As I may have mentioned before, the library has a lock-out right now, so I stocked up on books the day before, but I’m reading the final one now… It’s quite sad.
Weight by Jeanette Winterson (151 pages) was a re-telling of the story of Atlas and Heracles. I wasn’t disappointed; Winterson’s prose continues to captivate. As usual, though, with her work, there wasn’t really a sense of a beginning, middle, or end. Like in Lighthousekeeping, it felt like dipping into a story and then surfacing just as unexpectedly. I loved her Heracles character, and the description of Atlas’s devotion to the world he supported and the dog (Laika) was heartbreaking. 4.5/5
I impulsively picked up The Anxiety of Everyday Objects by Aurelie Sheehan (278 pages)
when stocking up on library books The writing was interesting, the plot was pretty good, and one of the characters turned out to be lesbian-ish. It was an okay read, nothing marvelous, but not bad. 3/5
The Post-Petroleum Survival Guide and Cookbook by Albert Bates (197 pages) was something I’d meant to read since I first became more interested in peak oil, and I’ve read some great recommendations for it. Plus, the foreword is by Richard Heinberg. At first I dismissed the recipes, because a lot of the ingredients were only grown in very specific climates (no chiles for me after peak oil!), but after a while I realized most of them were vegan, so that’s handy. The recommendations were good, the instructions were clear, and I loved the quotes. One section confused me, though, since it claimed that very soon all vehicles could be converted so that they were dependent on oil. But the rest of the book is how to deal with these systems collapsing… strange. Overall, quite good, better than Peak Oil Survival. I think I’ll be buying it soon (It’s a library copy).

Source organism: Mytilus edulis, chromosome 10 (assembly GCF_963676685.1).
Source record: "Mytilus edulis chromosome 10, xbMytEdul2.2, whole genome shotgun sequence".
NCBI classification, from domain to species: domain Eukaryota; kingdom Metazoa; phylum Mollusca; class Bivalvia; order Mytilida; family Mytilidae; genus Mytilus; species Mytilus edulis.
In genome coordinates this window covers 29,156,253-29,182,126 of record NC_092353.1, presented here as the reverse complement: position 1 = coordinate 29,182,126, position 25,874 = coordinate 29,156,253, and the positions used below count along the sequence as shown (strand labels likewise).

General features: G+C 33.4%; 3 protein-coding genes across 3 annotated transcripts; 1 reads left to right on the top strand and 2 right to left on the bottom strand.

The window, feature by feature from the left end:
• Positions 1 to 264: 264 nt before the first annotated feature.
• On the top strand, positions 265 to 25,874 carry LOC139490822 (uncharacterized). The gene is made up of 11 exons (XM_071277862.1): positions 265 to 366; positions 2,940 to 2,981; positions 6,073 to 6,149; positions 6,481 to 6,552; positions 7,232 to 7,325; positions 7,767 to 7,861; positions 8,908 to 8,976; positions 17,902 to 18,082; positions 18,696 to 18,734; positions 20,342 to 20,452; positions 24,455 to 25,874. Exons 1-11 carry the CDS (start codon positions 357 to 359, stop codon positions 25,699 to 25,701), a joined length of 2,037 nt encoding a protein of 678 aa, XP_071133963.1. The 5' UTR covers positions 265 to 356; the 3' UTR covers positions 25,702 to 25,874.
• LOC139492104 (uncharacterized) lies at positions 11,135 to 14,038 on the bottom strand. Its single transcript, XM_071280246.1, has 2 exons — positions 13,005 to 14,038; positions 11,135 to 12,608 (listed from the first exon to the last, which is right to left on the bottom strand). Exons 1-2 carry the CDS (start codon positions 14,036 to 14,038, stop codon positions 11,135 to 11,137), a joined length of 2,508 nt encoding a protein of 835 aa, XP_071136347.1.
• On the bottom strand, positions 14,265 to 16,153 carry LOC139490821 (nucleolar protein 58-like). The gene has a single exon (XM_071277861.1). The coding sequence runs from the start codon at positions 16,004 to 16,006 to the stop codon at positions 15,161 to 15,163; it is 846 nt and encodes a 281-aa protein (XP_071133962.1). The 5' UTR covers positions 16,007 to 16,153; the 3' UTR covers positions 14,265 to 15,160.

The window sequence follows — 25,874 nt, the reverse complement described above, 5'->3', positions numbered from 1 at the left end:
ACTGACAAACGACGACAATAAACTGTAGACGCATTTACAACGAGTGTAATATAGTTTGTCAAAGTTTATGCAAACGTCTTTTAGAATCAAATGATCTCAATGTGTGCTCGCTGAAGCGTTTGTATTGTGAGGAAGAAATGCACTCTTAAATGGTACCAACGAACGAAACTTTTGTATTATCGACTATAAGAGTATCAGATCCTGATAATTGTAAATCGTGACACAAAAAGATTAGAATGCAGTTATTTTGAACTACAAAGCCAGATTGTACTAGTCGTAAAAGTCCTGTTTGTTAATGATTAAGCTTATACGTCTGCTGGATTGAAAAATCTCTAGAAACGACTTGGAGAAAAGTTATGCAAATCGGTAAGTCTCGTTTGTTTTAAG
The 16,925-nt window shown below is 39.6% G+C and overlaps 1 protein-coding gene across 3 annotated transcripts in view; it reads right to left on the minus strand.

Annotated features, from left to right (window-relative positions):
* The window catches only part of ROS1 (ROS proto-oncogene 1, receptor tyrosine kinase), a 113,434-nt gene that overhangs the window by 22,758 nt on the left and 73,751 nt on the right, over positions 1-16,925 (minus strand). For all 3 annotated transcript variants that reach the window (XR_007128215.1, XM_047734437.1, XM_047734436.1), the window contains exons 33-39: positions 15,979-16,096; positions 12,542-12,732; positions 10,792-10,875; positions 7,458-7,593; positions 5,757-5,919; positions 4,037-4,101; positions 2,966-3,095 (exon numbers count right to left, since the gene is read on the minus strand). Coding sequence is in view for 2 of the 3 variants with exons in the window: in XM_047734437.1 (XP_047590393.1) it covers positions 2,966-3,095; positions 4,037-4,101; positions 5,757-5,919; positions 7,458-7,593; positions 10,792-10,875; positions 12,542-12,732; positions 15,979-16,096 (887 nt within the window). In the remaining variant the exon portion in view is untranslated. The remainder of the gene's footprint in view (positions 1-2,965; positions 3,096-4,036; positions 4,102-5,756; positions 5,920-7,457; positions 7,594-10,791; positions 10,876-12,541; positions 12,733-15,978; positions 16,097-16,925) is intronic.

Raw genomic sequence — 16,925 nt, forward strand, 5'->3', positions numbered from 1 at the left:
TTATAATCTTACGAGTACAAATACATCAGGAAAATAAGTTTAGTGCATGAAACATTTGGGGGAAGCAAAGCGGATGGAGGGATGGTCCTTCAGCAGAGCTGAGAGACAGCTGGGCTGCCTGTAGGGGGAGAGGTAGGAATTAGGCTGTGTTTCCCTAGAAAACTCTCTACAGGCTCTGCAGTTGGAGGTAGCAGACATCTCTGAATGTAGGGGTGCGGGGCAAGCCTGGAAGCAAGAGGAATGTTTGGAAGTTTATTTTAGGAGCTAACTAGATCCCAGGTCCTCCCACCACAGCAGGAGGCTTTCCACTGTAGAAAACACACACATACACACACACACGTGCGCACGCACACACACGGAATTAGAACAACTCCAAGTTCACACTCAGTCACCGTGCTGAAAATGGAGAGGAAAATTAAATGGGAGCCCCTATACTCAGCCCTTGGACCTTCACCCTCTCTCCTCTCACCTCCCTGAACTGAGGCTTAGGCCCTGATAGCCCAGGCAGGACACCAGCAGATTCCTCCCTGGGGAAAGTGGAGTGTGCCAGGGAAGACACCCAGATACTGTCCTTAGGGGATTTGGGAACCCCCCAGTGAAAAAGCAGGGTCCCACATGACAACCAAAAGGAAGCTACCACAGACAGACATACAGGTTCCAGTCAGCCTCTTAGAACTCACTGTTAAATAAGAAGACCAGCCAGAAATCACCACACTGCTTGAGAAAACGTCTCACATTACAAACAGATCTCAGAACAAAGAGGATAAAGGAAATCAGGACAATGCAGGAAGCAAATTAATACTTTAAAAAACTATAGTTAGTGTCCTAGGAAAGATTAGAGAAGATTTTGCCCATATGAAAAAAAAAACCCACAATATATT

I’ve been requesting multiple Rita Mae Brown books from Bookmooch.com, as I was telling my mom. I told her it probably wasn’t a good idea since I hadn’t read any of her books yet, and she was aghast that I still hadn’t read Rubyfruit Jungle (she was the first person to recommend it to me, about a year ago, when she heard I hadn’t read it and said “And you call yourself a lesbian.” That comment was what sparked by lesbian reading obsession), so I picked it up (246 pages). It’s great! No wonder everyone raves about it. If I could describe it one word: gutsy. She makes no apologies, tackles not just lesbianism, but also polyamory, even touching on racism and incest as a taboo. Even for these times it’s gutsy, so writing it decades ago is epic. Loved it, I’m looking forward to reading her other ones. 5/5
I also finished a couple more books at work. (Slacking? Me? Never!) Amulet by Kazu Kibuishi (192 pages) is a kid’s graphic novel, and it was a quick read. The artwork was amazing, I’ll be looking for the graphic novels Kibuishi has done, and the plot was fabulous, too. Can’t wait ’til volume 2 comes out! 5/5
Don’t Get Too Comfortable by David Rakoff (240 pages) was another humor collection of essays that L recommended. It was interesting, and I loved reading something from a gay man’s perspective (I’m tired of straight narrators). The bored viewing of a Playboy shooting was particularly amusing. 4/5